Solar system in expo 2020 Dubaipowernsun
The Terra pavilion at expo 2020 Dubai has a massive Solar tree-like canopy made from 97 percent recycled steel that supports more than 1,055 solar panels. All of this is part of the architect’s vision to demonstrate a new way to live sustainably in a desert environment. The pavilion design incorporated strategies to make terra net-zero for electricity and water. Some of these strategies include putting most of the program underground, covered with an earth roof system to prevent the pavilion from getting too hot in Dubai.
The canopy not only generates solar energy but also provides shade and natural light to visitors below. The canopy’s shape works with the courtyard, directing cool air into the courtyard while exhausting hot air through an effect similar to a chimney. In addition, the canopy serves as a large collection area for stormwater and dew, replenishing the building’s water system.
The pavilion also includes 18 E-trees which are giant solar energy trees that help the pavilion generate 28% of its energy needs. Ranging in 15 to 18 meters in diameter, the E-Trees are inspired by the dragon’s blood, a tree only found on Socotra, an island 200 miles from the coast of Yemen. Solar trees are constructed using steel and composite materials, mimicking a sunflower as they rotate 180 degrees throughout the day.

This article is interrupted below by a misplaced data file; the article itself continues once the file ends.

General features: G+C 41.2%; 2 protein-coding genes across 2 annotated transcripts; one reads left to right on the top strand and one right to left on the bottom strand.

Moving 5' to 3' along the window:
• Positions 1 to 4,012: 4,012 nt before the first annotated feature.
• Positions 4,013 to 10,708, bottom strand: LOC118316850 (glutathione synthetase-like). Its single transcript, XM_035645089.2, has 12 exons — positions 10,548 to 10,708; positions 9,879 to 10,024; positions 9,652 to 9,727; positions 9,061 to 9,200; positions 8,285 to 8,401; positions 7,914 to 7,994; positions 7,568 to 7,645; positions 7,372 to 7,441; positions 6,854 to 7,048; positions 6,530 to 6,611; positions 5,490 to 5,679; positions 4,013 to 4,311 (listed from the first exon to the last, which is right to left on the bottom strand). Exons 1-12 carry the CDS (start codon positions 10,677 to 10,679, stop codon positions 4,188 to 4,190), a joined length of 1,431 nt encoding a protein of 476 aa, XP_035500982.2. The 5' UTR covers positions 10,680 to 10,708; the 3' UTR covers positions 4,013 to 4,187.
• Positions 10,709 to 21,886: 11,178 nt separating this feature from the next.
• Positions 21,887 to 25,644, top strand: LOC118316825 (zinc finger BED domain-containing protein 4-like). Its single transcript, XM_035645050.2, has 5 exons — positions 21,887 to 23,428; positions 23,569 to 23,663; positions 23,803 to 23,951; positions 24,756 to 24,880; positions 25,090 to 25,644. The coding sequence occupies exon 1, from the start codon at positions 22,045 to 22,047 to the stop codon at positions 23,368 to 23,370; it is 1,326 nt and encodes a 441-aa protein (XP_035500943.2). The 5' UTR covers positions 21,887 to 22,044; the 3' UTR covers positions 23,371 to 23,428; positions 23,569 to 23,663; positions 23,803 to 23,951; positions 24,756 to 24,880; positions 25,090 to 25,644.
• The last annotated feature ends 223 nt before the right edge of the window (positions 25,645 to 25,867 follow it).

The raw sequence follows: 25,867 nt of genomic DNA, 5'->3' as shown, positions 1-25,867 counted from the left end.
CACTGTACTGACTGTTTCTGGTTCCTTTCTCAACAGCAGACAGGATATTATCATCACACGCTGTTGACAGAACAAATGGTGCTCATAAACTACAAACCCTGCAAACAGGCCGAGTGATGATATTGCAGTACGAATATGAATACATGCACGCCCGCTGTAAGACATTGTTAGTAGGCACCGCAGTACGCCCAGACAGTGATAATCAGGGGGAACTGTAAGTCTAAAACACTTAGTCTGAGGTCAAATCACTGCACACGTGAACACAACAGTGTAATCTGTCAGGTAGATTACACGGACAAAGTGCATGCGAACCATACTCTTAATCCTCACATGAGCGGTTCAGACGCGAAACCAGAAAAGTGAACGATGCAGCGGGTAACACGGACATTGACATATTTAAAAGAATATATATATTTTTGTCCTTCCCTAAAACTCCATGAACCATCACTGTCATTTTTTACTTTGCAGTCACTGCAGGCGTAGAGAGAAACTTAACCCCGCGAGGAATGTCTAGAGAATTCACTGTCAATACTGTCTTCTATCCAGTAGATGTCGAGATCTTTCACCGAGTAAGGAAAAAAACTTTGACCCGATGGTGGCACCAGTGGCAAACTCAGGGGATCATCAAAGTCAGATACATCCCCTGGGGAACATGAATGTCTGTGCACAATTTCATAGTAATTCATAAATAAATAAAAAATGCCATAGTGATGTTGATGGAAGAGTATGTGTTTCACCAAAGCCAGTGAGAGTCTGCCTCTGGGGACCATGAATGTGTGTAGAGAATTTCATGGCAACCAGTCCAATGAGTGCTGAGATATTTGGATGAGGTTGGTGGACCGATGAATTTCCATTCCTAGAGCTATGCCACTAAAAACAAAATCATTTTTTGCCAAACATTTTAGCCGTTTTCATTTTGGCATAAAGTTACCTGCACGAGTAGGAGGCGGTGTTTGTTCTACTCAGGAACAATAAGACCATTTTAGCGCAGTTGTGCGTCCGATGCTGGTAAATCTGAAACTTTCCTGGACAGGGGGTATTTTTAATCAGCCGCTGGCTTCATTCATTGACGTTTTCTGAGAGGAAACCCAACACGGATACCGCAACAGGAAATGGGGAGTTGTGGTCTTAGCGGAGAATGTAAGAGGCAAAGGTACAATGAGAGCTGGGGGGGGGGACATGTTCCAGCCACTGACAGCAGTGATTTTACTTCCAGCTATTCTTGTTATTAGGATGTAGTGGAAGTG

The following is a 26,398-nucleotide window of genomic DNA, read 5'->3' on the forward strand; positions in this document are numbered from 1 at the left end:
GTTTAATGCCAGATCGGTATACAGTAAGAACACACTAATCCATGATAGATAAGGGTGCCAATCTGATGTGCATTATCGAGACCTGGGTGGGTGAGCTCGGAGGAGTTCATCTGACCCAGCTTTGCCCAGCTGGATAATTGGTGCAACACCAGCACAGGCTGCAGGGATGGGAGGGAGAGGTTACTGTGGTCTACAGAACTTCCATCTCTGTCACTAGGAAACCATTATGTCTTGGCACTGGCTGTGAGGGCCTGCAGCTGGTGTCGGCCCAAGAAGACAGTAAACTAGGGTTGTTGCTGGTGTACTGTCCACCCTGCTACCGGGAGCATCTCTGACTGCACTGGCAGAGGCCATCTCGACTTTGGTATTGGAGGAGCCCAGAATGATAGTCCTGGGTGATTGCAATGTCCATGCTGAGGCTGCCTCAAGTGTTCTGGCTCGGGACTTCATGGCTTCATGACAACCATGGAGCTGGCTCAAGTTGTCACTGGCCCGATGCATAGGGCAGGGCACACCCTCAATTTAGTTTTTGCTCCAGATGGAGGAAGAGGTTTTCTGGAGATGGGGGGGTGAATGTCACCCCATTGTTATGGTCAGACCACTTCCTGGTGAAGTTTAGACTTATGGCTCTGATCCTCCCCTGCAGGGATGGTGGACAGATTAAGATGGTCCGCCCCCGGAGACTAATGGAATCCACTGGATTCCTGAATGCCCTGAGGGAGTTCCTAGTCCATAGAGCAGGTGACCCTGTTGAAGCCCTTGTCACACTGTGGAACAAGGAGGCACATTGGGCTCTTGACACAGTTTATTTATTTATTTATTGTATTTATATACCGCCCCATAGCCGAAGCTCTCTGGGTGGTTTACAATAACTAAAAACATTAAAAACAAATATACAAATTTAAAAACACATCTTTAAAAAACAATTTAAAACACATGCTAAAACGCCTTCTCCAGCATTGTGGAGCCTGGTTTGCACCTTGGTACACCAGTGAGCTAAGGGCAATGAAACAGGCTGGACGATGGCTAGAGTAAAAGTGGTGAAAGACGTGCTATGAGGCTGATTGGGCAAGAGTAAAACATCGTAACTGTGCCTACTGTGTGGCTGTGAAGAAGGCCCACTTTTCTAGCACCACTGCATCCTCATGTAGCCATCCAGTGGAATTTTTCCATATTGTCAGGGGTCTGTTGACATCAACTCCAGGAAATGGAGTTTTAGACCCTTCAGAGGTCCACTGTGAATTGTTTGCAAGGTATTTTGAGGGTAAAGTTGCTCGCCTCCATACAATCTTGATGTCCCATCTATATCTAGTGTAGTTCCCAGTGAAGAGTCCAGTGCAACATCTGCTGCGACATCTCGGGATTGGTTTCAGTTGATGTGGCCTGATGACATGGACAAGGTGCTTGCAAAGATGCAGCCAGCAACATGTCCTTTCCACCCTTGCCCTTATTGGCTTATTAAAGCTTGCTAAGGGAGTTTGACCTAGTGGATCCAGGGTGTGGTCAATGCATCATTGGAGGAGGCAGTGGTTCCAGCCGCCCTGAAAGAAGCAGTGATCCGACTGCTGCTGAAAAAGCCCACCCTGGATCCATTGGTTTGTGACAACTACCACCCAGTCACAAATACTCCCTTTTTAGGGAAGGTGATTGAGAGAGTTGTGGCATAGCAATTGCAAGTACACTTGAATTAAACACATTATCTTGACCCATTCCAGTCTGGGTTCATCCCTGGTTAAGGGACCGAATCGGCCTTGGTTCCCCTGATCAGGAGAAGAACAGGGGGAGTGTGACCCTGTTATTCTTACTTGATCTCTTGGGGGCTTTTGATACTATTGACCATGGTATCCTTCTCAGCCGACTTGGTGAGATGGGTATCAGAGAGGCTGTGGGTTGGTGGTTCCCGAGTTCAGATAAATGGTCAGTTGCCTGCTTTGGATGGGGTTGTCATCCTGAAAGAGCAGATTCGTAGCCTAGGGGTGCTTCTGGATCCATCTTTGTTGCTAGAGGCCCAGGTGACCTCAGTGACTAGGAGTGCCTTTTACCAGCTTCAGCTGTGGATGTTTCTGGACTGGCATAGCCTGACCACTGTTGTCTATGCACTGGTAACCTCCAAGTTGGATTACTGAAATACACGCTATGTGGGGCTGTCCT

The 4,912 solar panels on Terra – the Sustainability Pavilion’s 130-meter wide canopy and 18 Energy Trees – help generate 4 Gigawatt hours of alternative energy per year, enough electricity to charge more than 900,000 mobile phones.
About Terra Pavilion Structure :
In the solar system of the Terra pavilion, architects have used a series of technologies, building systems, and passive design strategies to act in unison. In response to the desert context of Dubai, the pavilion is mostly inserted below ground to make use of the insulating properties of the ground. In the summer months in Dubai, temperatures can easily hit 50 degrees, and the earth provides a natural barrier, contained within an earth roof system. This helps in reducing the cooling needs of the building, which provides significant savings on air-conditioned loads and energy consumption. In order to further reduce the cooling load, the ground surfaces are clad with gabion rainscreen walls, which are constructed of locally found stone and have thermal mass to absorb heat and reflect sunlight.
The design of the Terra Pavilion is a vehicle that showcases and educates the visitors on the research of solar harnessing while also showcasing the possibilities of architecture for future sustainable living in desert environments. The pavilion promotes the importance of embedding a building in its context and forging a meaningful dialogue between the building to site and to its physical and cultural context.
The Terra pavilion after the expo 2020, the building will be transformed into a science museum, expanding on its mission of exploration and education for sustainable practices.
Key energy conservation measures
Daylight Sensors: Daylight control systems can reduce the energy demand of the lighting by dimming the lights proportionally to the amount of daylight that penetrates into the space while maintaining the proper illumination level at a specified working plane.
Radiant Chilled Ceiling: The main exhibition space uses a 3000 mÇ radiant chilled ceiling to deal with non-anthropogenic sensible gains.
High Solar Control: The glazing uses an SHGC of 0.21, as well as a large shade canopy of BIPVs.
Renewable generation: The canopy and “E-trees” on-site generate 4.01 GWh of renewable electricity.
Saving in Energy used for Cooling: 28%.